We have not seen an increase in child sexual abuse crime during the COVID-19 pandemic

We have not seen an increase in child sexual abuse crime during the COVID-19 pandemic
14 April, 2021 Guest Writer

We have not seen an increase in child sexual abuse crime during the COVID-19 pandemic

When we surveyed law enforcement forces from across the globe for the The NetClean Report – COVID-19 Impact 2020, we found that the answer as to whether the rate of CSAM crime has increased, decreased or stayed the same corresponded to lockdown measures. Where schools were closed, online CSA crime was reported to have increased, whereas in areas where schools remained open, police forces did not report any clear increase in crime rates (the survey was conducted June to October in 2020, so still early on in the pandemic).

In a comment to the report, PATRICK CORDNER, Head of Swedish Cybercrime Center (SC3), National Operative Department, set out why Sweden did not see the same early jump in numbers as other countries did.

During the spring of 2021 there have been a number of reports of a rise in online child sexual abuse crime in Sweden too, however it is too early to know how that rise compares to other countries surveyed in the report.

By Patrick Cordner, Head of Swedish Cybercrime Center (SC3), National Operative Department

It is still too early to know exactly how the COVID-19 pandemic has affected child sexual abuse (CSA) crime. However, at the National Operative Department and the IT Crime Centres in Sweden we have so far not seen an increase of CSA crime as a result of the pandemic. Neither has it affected Swedish law enforcement capacity to investigate this type of crime.

We expect an increase in child sexual abuse material (CSAM) every year. As more CSAM is uploaded to the internet it adds to the total volume of material. More and more material is also classified by law enforcement, and as a result we discover even more.

The crime itself is also increasing. More material is being shared on peer-to-peer networks and there is an increase in platforms, such as chat apps and games, where children can be contacted. There is a steady increase in self-produced material. In those cases it is always difficult to know whether the child is being threatened in order to produce the material. Other trends are an increase in young people sharing CSAM, from the ages of twelve to twenty years old, and an increase in paid for livestreamed CSA, where the victims are based abroad.

No COVID-related increase

It is not unreasonable to think that with more adults spending more time at home, these activities would increase. However, from what we can tell now, the COVID-19 pandemic has not resulted in an accelerated and unexpected increase of neither CSAM nor other CSA crimes in Sweden.
It’s the same for NCMEC referrals. There is of course an increase in reports, but it is an expected increase, and we don’t see a peak related to the COVID-19 pandemic.

Children rarely report sexual abuse, instead these crimes are often discovered in connection to other crimes, or with a considerable delay in time. Therefore, it is too early to tell if there has been an increase in hands- on sexual abuse, but we have no indications that this would be the case.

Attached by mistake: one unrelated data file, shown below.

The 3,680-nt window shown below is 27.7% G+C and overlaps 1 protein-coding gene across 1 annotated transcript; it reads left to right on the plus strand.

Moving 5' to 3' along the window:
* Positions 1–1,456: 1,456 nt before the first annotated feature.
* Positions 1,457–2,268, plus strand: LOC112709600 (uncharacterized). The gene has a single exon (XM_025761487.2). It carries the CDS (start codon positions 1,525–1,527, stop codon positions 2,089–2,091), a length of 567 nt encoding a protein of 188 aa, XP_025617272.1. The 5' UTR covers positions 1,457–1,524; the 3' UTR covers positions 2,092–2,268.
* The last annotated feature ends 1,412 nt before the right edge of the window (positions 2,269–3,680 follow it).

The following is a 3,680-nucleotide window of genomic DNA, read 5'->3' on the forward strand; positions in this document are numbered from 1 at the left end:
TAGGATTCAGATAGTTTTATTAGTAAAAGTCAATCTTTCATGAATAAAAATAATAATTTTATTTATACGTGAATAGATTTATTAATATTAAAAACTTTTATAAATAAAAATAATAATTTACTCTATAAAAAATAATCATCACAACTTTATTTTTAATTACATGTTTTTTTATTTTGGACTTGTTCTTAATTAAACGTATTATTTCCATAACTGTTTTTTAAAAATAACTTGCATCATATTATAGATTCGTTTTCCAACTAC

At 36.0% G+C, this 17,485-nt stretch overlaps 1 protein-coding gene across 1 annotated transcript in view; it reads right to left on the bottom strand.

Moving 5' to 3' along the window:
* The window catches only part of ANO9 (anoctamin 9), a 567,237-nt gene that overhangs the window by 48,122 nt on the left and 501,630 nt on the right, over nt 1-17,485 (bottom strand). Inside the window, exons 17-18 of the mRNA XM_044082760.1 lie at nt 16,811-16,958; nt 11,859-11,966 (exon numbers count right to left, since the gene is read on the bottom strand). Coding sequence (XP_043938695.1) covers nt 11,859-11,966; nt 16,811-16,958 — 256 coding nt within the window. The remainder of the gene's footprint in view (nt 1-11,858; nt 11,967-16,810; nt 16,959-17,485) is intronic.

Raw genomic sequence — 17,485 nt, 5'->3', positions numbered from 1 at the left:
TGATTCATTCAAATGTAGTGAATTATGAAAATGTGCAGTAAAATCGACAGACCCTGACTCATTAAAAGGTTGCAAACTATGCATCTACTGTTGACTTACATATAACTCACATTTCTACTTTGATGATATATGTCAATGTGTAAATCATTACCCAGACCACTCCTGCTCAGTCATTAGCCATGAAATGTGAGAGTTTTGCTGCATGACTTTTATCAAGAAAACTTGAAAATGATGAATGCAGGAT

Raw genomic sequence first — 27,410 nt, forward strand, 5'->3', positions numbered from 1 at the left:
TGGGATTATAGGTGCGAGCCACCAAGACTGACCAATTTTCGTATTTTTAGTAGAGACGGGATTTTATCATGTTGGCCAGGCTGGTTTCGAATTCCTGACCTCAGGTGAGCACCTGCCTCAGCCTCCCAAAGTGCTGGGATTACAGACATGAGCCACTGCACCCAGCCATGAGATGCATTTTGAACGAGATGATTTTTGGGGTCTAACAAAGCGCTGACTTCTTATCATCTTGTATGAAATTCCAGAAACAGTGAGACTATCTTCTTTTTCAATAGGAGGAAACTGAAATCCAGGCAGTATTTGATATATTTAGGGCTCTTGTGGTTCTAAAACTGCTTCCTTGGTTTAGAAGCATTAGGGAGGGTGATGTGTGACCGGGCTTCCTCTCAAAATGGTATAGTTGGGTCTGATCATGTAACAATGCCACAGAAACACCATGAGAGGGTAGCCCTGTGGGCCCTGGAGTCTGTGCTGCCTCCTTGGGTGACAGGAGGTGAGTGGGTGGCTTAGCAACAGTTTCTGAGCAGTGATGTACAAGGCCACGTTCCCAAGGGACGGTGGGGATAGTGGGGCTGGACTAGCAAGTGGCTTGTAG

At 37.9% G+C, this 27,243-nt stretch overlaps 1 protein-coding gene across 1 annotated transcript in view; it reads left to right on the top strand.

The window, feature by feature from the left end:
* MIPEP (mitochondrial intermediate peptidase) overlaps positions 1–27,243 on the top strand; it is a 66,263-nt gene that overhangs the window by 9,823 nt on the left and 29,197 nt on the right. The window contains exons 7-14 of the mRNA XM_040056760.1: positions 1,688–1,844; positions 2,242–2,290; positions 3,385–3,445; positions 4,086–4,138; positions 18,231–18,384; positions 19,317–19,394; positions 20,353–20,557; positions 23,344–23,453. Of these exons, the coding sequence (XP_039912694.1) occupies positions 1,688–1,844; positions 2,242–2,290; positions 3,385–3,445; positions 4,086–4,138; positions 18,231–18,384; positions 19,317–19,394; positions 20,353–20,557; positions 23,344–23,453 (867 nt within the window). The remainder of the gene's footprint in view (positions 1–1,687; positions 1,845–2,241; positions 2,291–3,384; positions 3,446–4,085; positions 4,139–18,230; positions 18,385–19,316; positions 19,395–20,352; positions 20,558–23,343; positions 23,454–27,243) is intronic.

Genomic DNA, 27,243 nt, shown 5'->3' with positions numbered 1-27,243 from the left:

I do see a potential risk for an increase in livestreamed CSA. With travel restrictions in place, offenders may instead turn to livestreaming. My worries with livestreamed CSA are that it is very difficult to discover and prevent.

“From what we can tell now, COVID-19 has not resulted in an accelerated and unexpected increase of neither CSAM nor other CSA crimes in Sweden.”

Schools stayed open

Sweden stands out from other countries in Europe during this period, as primary and secondary schools (children between 6–15 years old) did not close. Children did not spend more time at home and online during daytime hours. During this period parents have spent more time at home, which if anything has led to more control and more supervised time than the other way around.

Unaffected capacity

CSA crime has been prioritised and intensified throughout the pandemic, due to the fact that our new organisation, with regional IT Crime Centres, is now up and running, and we have been allocated more resources than before.

The only effects that the COVID-19 pandemic has had on the way we work is that more police officers have been working from home, and it’s not possible to review CSAM in those environments. We’ve had to come into the office to do that. We’ve even had fewer sick-days recorded during this period.

International collaboration has slowed somewhat, and further education and skills development has had to take a step back. However, this has not affected our capacity to investigate crimes, or bring offenders to justice. The judicial system, judges and prosecutors, have also been able to continue working pretty much as normal.

I think that only in a few years’ time will we be able to analyse what really happened during this period, and the effects that it had on CSA crime. What we already know is that Sweden was unique, especially in the beginning of the pandemic, in that schools did not close. With children living their lives almost as normal, it is not surprising if CSA crime also remained largely unaffected.